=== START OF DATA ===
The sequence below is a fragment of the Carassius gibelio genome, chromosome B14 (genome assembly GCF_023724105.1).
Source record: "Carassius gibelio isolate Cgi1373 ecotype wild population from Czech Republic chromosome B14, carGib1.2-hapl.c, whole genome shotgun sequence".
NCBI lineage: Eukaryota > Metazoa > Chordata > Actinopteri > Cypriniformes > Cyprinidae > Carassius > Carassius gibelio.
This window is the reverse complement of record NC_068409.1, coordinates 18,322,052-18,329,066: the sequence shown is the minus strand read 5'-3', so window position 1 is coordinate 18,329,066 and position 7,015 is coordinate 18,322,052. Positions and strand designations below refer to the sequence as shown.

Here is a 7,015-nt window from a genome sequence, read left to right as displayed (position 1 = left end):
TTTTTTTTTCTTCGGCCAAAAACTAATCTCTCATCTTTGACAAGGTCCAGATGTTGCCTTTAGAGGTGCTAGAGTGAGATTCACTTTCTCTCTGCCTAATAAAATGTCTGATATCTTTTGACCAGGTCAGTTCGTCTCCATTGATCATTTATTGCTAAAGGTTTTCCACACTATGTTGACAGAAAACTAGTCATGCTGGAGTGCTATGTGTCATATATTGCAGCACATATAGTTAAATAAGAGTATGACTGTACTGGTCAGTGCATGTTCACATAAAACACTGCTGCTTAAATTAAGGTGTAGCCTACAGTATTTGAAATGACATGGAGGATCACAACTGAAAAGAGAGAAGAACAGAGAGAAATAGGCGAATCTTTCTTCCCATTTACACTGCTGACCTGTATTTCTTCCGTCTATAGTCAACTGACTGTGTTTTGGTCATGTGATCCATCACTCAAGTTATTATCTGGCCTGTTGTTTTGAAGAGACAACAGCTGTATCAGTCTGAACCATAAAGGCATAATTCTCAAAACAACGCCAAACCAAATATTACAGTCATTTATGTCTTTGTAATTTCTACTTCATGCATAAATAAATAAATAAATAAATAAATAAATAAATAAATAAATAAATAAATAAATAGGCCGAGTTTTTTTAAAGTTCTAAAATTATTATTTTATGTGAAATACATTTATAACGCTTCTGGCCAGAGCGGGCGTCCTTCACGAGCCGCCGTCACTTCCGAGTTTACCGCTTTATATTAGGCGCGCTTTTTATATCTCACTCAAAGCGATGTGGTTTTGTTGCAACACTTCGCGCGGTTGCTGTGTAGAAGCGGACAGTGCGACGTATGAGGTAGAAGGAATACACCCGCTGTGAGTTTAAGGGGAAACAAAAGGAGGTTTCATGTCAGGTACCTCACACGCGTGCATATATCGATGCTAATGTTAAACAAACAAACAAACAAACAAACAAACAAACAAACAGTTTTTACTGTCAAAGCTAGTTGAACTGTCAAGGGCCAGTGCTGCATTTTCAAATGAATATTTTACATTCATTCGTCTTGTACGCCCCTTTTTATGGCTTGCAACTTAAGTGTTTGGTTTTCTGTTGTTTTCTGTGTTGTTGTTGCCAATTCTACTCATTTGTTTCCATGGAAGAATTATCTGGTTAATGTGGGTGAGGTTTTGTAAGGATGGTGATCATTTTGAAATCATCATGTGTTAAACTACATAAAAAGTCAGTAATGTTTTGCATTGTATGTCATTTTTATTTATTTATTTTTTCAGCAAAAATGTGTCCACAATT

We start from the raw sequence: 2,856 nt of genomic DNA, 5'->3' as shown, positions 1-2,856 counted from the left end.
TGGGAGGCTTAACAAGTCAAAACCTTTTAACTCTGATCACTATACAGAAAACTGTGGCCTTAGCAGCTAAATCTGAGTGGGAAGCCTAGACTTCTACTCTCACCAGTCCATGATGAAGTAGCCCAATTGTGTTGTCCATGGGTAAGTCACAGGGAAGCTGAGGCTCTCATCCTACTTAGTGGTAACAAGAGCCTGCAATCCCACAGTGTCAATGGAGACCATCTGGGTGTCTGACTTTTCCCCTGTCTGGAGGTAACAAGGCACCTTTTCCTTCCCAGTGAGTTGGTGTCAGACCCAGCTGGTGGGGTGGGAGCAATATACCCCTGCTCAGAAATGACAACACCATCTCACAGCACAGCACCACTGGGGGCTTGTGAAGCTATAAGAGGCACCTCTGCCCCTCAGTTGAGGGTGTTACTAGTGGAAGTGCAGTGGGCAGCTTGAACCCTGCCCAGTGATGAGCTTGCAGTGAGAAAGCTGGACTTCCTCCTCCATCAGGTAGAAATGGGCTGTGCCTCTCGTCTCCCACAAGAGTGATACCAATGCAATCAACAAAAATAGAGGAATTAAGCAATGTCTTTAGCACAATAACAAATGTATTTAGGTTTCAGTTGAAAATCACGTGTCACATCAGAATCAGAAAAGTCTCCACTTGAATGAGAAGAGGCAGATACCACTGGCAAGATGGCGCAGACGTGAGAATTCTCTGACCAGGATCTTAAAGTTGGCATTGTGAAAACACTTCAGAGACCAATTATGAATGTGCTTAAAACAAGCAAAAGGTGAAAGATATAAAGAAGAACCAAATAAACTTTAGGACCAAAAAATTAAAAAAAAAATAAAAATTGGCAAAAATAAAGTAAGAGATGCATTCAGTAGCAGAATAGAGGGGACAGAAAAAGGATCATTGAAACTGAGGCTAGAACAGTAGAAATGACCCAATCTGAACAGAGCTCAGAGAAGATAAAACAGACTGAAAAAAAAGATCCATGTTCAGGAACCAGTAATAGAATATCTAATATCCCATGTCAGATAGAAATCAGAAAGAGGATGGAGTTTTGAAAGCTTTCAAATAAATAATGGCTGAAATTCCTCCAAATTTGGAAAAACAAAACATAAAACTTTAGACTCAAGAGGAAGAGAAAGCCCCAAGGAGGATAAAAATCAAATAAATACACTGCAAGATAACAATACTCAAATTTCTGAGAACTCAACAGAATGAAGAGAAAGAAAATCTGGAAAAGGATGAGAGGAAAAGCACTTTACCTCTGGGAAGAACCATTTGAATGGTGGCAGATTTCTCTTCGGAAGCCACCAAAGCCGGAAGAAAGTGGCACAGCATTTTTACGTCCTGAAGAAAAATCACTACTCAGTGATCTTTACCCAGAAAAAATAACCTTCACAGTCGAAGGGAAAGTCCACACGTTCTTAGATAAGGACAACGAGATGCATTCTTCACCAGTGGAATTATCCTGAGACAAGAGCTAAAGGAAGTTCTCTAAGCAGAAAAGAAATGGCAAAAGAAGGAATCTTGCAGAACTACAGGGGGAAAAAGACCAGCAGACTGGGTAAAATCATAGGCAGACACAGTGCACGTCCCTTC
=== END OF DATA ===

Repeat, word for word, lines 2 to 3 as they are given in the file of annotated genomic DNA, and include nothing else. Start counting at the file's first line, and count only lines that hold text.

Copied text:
Source record: "Carassius gibelio isolate Cgi1373 ecotype wild population from Czech Republic chromosome B14, carGib1.2-hapl.c, whole genome shotgun sequence".
NCBI lineage: Eukaryota > Metazoa > Chordata > Actinopteri > Cypriniformes > Cyprinidae > Carassius > Carassius gibelio.